Follow the election with the help of the USA TODAY Network Ohio bureau – The Columbus Dispatch

Our USA TODAY Network Ohio Bureau is dedicated to bringing you important news about the 2022 election and helping you make an informed decision when you vote.

Voter registration is over and early voting has started in Ohio – the 2022 election cycle is in full swing.

Ohio voters will choose a governor, attorney general, secretary of state, treasurer, auditor, a U.S. senator, 15 U.S. House representatives, state lawmakers, a new Ohio Supreme Court chief justice, two supreme court justices, and decide two ballot proposals – one on bail reform, the other on voting rights.

This is also Ohio’s first general election with new congressional, state House and state Senate districts. All three maps were declared unconstitutional by the Ohio Supreme Court, but will still be used for this election.

Here’s at look at how the USA TODAY Network Ohio bureau is bringing you that information:

What do we cover?

Our reporters cover stories of all stripes, from high-level political analyses that give context to the moment to helpful explanations of Ohio’s voter registration, early voting and absentee voting processes. We send out a newsletter each Wednesday to subscribers with the biggest headlines to come out of Ohio politics each week. We also have a podcast, Ohio Politics Explained, hosted by reporter Anna Staver, where we catch you up on the state’s political news in 15 minutes or less.

At the state level this year, our attention is focused on the race for the U.S. Senate between Republican J.D. Vance and Democrat Tim Ryan and the race for governor between Republican Gov. Mike DeWine and Democrat Nan Whaley. We are also covering the races for attorney general, secretary of state, treasurer and the three races for the state supreme court.

Ohio voters will also decide two state ballot issues. Issue 1 on bail reform and Issue 2 which would prohibit noncitizens from voting. We’re also keeping an eye on Ohio’s competitive races for the U.S. House.

The USA TODAY Network Ohio bureau provides election and state government coverage for 21 daily news outlets across Ohio including the Columbus Dispatch, Cincinnati Enquirer, Akron Beacon Journal, and Canton Repository.

We don’t cover every single campaign event, political TV ad or tit-for-tat between candidates. Instead, we aim to examine the broader themes defining candidates, their campaigns and Ohio’s political landscape during and after the election.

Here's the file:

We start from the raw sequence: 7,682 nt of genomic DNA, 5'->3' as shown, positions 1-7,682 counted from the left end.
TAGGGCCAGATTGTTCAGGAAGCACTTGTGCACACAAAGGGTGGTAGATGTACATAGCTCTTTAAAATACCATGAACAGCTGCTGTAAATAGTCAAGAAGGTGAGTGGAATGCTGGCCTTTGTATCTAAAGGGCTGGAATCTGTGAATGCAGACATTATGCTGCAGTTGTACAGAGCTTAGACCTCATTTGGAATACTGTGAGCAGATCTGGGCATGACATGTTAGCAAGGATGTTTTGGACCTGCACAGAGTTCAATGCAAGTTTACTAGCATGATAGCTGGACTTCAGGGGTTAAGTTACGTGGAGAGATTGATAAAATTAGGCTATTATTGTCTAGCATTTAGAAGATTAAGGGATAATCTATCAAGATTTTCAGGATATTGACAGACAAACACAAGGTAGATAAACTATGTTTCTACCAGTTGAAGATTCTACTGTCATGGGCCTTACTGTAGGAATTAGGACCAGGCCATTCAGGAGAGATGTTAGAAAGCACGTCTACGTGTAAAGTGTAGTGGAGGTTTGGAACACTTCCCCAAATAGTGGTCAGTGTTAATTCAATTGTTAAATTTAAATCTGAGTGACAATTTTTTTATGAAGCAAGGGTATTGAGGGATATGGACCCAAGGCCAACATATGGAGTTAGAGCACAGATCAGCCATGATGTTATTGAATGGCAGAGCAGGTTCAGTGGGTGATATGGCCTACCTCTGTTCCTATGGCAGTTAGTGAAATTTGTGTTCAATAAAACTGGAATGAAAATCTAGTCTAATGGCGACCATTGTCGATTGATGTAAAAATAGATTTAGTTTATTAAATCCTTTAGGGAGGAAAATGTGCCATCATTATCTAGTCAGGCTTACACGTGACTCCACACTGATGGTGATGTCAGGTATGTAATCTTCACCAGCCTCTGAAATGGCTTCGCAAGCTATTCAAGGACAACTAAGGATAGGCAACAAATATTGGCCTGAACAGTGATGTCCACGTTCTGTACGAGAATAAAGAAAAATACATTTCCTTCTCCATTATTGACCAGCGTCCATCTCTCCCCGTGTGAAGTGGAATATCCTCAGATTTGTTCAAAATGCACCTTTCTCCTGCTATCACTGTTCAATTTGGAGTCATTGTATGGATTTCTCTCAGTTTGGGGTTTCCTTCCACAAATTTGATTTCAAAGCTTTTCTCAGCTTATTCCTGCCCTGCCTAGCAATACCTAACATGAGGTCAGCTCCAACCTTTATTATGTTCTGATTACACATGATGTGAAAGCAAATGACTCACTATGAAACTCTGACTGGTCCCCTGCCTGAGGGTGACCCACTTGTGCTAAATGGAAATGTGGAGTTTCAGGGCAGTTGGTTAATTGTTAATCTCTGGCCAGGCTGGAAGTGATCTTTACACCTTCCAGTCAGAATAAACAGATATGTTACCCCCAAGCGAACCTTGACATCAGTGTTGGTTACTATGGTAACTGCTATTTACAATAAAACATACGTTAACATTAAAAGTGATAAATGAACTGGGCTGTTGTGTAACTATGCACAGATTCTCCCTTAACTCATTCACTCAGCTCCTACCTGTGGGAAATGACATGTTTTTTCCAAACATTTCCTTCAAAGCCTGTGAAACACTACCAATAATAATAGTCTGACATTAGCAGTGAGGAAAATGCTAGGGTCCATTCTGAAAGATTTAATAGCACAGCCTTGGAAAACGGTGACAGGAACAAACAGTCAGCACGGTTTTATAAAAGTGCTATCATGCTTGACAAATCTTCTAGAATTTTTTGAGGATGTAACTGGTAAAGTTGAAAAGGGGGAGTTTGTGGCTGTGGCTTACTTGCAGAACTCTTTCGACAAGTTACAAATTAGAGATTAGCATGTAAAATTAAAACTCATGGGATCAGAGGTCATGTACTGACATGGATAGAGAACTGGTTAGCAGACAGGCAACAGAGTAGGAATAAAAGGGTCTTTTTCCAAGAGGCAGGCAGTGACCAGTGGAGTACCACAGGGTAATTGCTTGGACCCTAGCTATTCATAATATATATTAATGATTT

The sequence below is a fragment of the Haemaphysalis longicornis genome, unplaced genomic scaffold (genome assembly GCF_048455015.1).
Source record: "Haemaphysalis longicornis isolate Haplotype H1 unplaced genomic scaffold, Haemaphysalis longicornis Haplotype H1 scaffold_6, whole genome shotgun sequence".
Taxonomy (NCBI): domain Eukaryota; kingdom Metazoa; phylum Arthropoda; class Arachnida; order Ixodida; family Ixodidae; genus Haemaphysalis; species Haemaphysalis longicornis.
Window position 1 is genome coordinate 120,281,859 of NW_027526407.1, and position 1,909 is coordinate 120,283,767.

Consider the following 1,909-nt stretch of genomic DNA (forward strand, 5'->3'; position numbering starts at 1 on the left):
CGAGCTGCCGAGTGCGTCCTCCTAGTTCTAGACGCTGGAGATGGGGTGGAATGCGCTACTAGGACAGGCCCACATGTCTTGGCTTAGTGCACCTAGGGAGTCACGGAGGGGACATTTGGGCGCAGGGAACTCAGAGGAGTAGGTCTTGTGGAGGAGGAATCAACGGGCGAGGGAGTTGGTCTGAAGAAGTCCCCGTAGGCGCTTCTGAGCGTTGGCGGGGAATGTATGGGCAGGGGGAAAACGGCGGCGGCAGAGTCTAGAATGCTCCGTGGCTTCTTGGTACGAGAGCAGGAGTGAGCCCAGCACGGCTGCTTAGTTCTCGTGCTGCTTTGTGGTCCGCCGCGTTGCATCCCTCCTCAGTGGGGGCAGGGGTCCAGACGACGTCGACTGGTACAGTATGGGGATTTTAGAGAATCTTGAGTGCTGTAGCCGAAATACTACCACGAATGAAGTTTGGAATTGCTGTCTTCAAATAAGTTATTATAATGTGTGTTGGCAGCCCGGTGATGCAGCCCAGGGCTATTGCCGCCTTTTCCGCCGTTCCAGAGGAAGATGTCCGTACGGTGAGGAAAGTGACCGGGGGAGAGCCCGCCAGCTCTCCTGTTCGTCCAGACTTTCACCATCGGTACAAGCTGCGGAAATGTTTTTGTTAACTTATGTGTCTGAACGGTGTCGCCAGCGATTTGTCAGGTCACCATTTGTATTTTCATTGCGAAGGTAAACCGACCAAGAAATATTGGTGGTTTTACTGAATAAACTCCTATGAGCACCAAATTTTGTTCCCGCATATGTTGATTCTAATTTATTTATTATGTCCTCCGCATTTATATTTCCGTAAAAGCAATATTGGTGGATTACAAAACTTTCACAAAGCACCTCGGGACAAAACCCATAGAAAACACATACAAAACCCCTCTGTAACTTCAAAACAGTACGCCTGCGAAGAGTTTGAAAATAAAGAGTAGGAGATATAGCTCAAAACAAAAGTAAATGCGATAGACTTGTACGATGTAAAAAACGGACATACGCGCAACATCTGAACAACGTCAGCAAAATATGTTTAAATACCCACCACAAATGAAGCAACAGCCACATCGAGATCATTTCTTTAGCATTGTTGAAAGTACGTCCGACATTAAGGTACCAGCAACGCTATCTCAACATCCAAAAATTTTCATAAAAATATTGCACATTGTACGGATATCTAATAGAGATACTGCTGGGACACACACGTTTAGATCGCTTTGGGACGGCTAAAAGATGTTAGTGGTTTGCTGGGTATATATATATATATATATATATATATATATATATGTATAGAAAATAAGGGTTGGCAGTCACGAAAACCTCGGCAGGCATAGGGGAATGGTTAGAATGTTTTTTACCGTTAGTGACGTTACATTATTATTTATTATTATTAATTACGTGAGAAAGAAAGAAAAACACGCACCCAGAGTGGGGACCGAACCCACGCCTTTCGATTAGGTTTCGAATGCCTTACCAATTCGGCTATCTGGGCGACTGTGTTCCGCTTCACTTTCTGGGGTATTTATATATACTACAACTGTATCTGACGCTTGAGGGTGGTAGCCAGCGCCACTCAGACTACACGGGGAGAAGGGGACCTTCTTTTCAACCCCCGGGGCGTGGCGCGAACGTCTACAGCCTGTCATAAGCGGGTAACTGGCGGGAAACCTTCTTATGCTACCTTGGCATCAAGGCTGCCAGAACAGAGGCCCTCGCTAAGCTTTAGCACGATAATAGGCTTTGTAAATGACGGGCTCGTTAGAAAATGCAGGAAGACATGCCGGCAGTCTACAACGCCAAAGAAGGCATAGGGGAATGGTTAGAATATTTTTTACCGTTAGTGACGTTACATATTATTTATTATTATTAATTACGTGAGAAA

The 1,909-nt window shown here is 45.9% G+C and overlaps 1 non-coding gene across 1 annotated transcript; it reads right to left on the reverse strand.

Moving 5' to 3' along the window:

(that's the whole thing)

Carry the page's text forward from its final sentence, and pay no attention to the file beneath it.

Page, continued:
How do we remain independent?

Seasoned news judgement and years of political reporting experience guide our decisions on what makes it into the paper and online.

Our reporters take calls from campaigns and pundits, but it’s our conversations with Ohio voters and our readers that determine what’s in the public interest to report. We don’t merely repeat what candidates say, but focus on their record by providing readers with historical, political and legal context surrounding the issues.

Our reporters abide by a code of ethics to maintain independence from campaigns and candidates, seek the truth and report fairly.

When we think a quantitative assessment of Ohio voters will further inform our reporting, USA TODAY Network Ohio partners with Suffolk University’s Political Research Center to conduct polls. We make every effort to ensure questions are posed fairly and results are reported in their full context.

Finally, you will see opinion pieces in our pages and on the web. Those are from our opinion team, which is independent from the Ohio bureau and operates separately.

How we fight misinformation?

Baseless claims of election fraud threatened to undermine election results in 2020 and have since continuously eroded the public’s confidence in how state officials administer elections.

We’re preempting the spread of misinformation and disinformation this election cycle by equipping our readers with the information and context needed to sort fact from fiction.

One way we’re doing this is by publishing explanations on what a normal election process should look like. We’re publishing Ohio voter guides – from explanations about how to cast an absentee ballot to when you can expect election results and everything in-between.

We’ll also fact-check claims from candidates, on social media and in advertisements if they are garnering the attention of the public or have the potential to mislead people.

Our team